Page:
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California Healthcare Provider Pledges $10 Million To Fund Mental Health Workers in Schools

Blue Shield of California has launched an initiative to address the lack of mental health resources in California schools.

With parents and teachers troubled by rates of teen depression and students’ potential to hurt themselves or others, one healthcare plan provider is taking action.

Blue Shield of California has partnered up with the California Department of Education to fund the salaries of mental health specialists at 19 public high schools and middle schools across the state. The total donation amounts to $10 million.

The multi-year initiative, called BlueSky, was built by a coalition of organizations, including Blue Shield, Wellness Together, the National Alliance on Mental Illness California, and the education department. In addition to adding more clinicians, the effort will train teachers to look for signs of mental health problems and offer online support services to students.

“We liked the idea of starting out being close to home and trying to influence the community so many of us are spending our professional lives in or near,” Blue Shield of California CEO Paul Markovich told The San Francisco Chronicle. “There is a lot more adversity children are facing. The ability to have resilience to deal with that adversity is crucial to their long-term health and happiness.”

Nine of the schools receiving mental health specialists for five years are in Oakland and San Leandro, while the remaining schools are in San Diego County.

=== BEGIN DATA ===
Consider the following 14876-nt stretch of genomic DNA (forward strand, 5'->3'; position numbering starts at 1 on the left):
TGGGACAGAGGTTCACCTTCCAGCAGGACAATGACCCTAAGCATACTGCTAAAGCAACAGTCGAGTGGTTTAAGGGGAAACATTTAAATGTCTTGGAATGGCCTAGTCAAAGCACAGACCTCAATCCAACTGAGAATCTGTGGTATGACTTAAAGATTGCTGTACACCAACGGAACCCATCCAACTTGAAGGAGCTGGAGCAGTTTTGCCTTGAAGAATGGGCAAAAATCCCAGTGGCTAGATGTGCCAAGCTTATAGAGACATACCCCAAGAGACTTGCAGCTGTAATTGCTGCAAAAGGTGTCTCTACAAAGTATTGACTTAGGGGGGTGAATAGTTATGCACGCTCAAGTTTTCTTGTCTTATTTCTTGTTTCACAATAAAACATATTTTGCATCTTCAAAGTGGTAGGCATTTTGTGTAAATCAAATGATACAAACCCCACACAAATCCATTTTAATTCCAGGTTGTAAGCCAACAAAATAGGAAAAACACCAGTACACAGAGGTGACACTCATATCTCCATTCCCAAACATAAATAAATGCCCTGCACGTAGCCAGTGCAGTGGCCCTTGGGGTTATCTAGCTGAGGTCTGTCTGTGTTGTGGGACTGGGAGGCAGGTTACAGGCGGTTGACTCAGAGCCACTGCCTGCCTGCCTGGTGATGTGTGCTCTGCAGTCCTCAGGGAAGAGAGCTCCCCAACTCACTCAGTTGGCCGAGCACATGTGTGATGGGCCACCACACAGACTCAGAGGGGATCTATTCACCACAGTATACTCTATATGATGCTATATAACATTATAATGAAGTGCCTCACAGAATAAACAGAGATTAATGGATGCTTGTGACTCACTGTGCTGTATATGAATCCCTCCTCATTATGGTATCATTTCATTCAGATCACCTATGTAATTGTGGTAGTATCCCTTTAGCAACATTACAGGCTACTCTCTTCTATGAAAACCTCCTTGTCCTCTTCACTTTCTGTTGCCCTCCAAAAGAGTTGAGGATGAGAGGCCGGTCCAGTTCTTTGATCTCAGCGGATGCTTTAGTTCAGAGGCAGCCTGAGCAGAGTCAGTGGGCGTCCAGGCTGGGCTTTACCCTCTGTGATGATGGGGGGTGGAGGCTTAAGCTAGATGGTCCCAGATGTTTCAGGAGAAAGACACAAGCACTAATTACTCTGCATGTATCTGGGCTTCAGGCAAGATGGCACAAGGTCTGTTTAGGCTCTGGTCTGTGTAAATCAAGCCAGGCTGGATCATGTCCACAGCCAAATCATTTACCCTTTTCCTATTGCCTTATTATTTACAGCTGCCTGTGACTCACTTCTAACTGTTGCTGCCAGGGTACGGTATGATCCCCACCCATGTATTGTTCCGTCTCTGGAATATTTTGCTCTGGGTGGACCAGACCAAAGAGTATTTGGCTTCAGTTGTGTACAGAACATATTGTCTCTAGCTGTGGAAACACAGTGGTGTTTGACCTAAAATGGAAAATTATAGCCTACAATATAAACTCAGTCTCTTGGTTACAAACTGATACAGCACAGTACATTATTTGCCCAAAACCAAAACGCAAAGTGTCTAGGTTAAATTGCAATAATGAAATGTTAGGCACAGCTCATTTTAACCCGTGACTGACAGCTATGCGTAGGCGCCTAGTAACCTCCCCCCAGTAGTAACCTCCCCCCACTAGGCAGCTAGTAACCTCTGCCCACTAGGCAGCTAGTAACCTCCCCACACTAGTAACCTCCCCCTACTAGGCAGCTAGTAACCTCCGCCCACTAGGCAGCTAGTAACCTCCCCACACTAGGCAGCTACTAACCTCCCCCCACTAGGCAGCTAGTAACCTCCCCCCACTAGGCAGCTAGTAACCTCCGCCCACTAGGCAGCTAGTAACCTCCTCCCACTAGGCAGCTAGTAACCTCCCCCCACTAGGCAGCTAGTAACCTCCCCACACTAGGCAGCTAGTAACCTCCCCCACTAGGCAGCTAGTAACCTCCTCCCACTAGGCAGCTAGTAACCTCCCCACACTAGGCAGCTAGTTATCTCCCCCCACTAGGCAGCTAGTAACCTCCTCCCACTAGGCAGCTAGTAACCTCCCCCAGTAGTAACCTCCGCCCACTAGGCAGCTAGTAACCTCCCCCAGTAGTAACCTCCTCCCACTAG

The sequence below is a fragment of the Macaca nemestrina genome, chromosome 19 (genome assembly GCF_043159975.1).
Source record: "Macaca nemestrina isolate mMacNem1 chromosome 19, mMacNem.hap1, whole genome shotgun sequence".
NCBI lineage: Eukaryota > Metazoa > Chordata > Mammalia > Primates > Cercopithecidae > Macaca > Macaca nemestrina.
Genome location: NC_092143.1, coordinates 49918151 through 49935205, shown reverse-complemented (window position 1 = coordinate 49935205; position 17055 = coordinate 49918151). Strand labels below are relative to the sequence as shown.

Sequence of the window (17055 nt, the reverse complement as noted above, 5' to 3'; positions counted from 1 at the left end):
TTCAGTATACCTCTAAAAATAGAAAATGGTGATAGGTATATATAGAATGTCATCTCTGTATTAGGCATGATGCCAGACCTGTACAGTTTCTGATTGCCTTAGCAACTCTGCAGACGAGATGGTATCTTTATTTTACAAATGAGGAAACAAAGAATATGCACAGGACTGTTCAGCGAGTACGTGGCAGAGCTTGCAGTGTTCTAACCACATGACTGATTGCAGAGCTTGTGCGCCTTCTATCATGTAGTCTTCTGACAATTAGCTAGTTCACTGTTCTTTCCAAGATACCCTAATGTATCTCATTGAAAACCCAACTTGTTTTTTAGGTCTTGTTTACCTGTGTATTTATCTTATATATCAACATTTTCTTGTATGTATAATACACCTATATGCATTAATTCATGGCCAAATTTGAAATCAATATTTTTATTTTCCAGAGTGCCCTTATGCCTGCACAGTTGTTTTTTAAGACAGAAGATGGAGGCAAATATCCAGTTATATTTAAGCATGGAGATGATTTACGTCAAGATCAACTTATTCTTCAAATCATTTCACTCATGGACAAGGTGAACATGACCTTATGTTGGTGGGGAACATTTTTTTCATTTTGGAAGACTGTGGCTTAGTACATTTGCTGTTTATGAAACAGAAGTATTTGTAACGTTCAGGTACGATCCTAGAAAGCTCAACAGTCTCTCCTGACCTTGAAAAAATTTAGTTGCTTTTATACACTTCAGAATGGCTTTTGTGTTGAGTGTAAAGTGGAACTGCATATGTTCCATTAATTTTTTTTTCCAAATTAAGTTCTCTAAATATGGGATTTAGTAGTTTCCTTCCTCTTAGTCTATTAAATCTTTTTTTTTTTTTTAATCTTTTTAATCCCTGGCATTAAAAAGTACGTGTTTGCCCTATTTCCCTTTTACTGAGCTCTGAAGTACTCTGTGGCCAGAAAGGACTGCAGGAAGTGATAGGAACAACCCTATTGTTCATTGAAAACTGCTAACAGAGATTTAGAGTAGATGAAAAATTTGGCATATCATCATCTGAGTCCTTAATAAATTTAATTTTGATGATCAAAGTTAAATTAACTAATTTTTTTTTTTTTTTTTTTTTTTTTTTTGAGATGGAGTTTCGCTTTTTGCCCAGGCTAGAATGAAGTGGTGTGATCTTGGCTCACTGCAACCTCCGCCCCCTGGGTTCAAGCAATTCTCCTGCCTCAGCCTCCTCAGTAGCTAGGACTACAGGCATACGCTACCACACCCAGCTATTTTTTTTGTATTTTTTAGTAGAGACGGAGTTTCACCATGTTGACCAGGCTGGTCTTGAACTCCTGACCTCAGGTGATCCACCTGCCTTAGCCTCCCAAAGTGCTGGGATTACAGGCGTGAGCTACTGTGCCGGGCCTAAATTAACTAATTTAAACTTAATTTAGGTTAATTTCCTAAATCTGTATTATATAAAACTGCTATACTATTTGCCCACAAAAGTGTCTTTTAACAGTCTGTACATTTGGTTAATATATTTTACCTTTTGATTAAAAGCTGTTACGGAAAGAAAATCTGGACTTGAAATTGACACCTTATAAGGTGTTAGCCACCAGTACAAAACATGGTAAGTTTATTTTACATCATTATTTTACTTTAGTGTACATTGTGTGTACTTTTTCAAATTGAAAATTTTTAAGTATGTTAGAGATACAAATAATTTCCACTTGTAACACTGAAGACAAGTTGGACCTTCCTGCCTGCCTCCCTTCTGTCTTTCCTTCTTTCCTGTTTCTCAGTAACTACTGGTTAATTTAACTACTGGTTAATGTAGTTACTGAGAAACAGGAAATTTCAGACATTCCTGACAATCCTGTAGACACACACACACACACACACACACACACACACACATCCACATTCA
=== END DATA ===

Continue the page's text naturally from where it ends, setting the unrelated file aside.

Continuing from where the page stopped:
A recent report released by the Secret Service on the traits of school attackers found that all students who targeted their campuses experienced a stressor in the days or months leading up to the incident. A smaller portion of those students had behavioral or developmental issues that were either not addressed or under-addressed by the school.

The study also found that only 17 percent of schools that were attacked had a system for students to file a report about a classmate who was experiencing severe mental health issues, demonstrating a lack of resources available to students on campus. Educators should be on the lookout for self-harm and sudden behavioral shifts, which could indicate that a teen may be contemplating violent behavior, the study found.

Lina Alathari, the head of the Secret Service’s National Threat Assessment Center, which conducted the study, said that a “constellation of behaviors and factors” lead a student to carry out an attack.

"These are not sudden, impulsive acts where a student suddenly gets disgruntled," Alathari told the Associated Press. "The majority of these incidents are preventable.”

Markovich said in a statement that Blue Shield hopes to improve the resiliency of students and their overall emotional wellbeing with the initiative.

“No one is immune to adversity, yet each person’s future depends on his or her ability to cope through life’s challenges,” he said. “Our goal through Blue Shield of California BlueSky is to empower and support students by helping them develop resilience and emotional well-being today, so they have a lifetime of good health in front of them.”

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